The government’s Fiscal Strategy Report focuses on fiscal risk factors and the possible mitigation scenarios the government could employ to allay the impact of those risks. The government has identified three areas that are potentially severe risk factors: the impact of another natural disaster, the looming concerns over the National Insurance Board’s pension liability and the cost associated with state-owned enterprises (SOE), should those enterprises require financial intervention due to substantial losses.
“Fiscal risks are factors that may cause fiscal outcomes to diverge from forecasts and include potential shocks to government revenue, expenditure assets or liabilities that may not be reflected in the forecasts,” the report states.
Crystallization of such risks could generate additional unplanned costs to the government, increasing the public debt and worsening the fiscal situation. The government acknowledges the importance of identifying, analyzing and mitigating such risks in its fiscal planning exercises and recognizes that sound management of public finances is key to managing fiscal risks.
“There are a number of risks over the medium-term horizon that could affect the fiscal outcome. The principal risks are assessed according to their likelihood and their potential impact on the public finances and are accompanied by the various risk mitigation measures that the government has put in place and/or could implement should one or more of these risks materialize during the fiscal year.”
The government report cites the likelihood of SOE intervention and the possibility of pension cost overruns as “likely”, and the risk of another natural disaster as “possible”.
In terms of mitigating the effect of SOEs on the government’s fiscal turnaround, the report suggests: “Ongoing monitoring of fiscal conditions; a move towards greater cost recovery; and proposed debt management and public financial management legislation provide more rigorous oversight of borrowing activities.”
In terms of mitigating the effects of another natural disaster, the report suggests: “CCRIF SPC (Caribbean Catastrophe Risk Insurance Facility Segregated Portfolio Company) insurance policy; continue building the disaster relief fund; the Inter-American Development Bank’s $100 million contingent credit line; improvement in building standards; and more comprehensive planning.”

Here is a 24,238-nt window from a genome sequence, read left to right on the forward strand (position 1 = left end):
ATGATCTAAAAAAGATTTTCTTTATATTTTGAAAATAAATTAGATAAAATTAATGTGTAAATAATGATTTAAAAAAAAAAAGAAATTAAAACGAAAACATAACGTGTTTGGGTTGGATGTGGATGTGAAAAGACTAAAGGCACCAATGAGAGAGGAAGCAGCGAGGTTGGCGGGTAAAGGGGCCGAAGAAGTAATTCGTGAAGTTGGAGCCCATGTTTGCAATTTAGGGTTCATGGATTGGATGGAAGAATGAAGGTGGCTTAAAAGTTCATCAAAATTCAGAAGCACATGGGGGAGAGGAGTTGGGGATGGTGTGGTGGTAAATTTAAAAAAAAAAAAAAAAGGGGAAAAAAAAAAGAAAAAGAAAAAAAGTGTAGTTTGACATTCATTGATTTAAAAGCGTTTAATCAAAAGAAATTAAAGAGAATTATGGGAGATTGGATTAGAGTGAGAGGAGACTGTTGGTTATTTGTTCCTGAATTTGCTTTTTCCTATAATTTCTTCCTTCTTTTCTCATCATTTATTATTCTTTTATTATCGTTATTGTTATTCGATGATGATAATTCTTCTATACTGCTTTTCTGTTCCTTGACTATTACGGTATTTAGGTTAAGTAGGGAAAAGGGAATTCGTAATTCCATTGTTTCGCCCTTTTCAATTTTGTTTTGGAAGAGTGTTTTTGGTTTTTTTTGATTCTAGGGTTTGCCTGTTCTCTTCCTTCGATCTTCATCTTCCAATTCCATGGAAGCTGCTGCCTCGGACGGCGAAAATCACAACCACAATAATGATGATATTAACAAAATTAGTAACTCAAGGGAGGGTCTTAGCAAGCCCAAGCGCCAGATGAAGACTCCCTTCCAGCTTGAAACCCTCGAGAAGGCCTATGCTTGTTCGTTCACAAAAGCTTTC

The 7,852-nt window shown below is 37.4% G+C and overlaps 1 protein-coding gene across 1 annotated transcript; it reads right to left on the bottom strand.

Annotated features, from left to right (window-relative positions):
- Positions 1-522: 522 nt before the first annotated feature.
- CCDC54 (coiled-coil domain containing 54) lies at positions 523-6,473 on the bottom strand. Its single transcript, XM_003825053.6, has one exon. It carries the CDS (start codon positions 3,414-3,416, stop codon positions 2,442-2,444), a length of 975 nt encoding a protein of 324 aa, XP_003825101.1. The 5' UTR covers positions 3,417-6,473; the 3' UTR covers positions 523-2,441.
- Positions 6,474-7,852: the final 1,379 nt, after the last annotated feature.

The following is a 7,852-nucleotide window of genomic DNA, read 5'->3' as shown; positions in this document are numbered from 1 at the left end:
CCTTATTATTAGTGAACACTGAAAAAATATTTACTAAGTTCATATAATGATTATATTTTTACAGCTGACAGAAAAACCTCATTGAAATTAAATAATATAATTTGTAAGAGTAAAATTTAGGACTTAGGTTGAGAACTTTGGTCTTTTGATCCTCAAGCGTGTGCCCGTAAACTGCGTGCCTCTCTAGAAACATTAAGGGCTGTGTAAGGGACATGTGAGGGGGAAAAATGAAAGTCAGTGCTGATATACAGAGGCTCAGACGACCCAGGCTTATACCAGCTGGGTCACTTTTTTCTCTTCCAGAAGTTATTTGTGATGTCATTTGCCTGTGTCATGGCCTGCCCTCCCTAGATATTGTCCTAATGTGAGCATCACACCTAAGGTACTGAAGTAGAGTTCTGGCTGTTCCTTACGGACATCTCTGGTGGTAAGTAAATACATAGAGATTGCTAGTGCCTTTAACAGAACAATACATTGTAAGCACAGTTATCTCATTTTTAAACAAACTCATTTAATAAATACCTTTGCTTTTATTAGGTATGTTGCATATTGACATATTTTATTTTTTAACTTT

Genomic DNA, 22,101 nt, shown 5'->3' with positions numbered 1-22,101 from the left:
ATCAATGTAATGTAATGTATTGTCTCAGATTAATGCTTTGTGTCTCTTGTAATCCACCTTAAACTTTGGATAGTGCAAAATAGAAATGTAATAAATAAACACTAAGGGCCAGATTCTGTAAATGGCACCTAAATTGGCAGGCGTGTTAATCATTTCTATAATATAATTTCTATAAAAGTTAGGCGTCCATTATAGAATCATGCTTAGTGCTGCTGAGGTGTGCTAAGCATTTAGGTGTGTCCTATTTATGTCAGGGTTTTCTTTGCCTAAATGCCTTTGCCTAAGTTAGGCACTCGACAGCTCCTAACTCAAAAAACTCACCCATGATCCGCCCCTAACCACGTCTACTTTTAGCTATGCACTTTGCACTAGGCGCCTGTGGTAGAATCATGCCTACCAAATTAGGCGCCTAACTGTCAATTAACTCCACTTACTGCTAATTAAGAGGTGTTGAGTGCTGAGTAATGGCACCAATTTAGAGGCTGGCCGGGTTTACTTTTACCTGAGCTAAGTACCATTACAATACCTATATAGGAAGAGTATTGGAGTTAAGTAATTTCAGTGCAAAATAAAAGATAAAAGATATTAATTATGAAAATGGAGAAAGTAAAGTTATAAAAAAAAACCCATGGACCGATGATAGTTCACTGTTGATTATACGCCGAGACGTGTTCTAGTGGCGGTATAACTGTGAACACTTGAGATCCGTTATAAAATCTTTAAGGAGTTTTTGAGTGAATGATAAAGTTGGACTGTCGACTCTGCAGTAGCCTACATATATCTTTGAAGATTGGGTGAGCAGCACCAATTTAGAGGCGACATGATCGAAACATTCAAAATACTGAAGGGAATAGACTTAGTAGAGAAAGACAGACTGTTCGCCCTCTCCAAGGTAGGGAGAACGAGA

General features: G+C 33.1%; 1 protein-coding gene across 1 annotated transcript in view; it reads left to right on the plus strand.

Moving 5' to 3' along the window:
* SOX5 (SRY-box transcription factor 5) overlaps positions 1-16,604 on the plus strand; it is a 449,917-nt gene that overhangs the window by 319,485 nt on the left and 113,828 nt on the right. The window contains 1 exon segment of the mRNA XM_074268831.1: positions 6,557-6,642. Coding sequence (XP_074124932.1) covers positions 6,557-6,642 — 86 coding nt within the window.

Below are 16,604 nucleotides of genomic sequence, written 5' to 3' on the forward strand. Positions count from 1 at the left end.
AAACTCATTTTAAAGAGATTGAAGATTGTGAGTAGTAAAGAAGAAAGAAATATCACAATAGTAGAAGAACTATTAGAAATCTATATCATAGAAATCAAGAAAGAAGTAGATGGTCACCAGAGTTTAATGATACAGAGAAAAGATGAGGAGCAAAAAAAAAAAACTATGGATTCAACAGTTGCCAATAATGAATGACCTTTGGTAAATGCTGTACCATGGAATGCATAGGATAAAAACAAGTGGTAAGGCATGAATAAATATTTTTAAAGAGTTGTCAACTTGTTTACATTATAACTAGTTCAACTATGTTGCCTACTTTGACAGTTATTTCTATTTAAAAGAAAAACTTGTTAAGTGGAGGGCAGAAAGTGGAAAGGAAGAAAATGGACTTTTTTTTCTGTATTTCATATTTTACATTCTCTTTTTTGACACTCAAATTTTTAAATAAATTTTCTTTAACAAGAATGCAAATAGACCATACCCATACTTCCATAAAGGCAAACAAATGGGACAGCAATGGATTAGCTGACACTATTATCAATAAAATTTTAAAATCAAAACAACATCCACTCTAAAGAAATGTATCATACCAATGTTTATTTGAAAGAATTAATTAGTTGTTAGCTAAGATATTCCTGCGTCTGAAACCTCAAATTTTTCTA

To thwart the ill effects of a pension cost overrun, the report suggests: “Long-term actions to improve fund sustainability.”
The report adds: “The central government has an unfunded defined pension arrangement, with a growing liability which is a significant fiscal risk. The government acknowledges this exposure and is in discussion with advisors on initiatives to limit this exposure. As part of its mitigation initiatives during the fiscal planning horizon, the government is intending to introduce a defined contribution-type pension plan for new employees, which will allow for greater sustainability of these costs.”
The government is also paying close attention to those macroeconomic developments that “can alter assumptions used for key economic variables underpinning the government’s fiscal forecasts and cause significant deviations in outcomes”. The report notes that at the top of the watch list are global economic and trade environments; commodity price volatility; and the escalation of trade tensions and its corresponding drag on global economic growth.
The report states that these factors could soften tourism numbers and foreign investment activities, exposing government revenue and expenditure outcomes, employment and private consumption to negative results.
“The government recognizes these risks and seeks to, inter alia, ensure the prudent management of the public finances and the removal of structural impediments to growth, as buffers to variability in external global economic conditions,” the report states.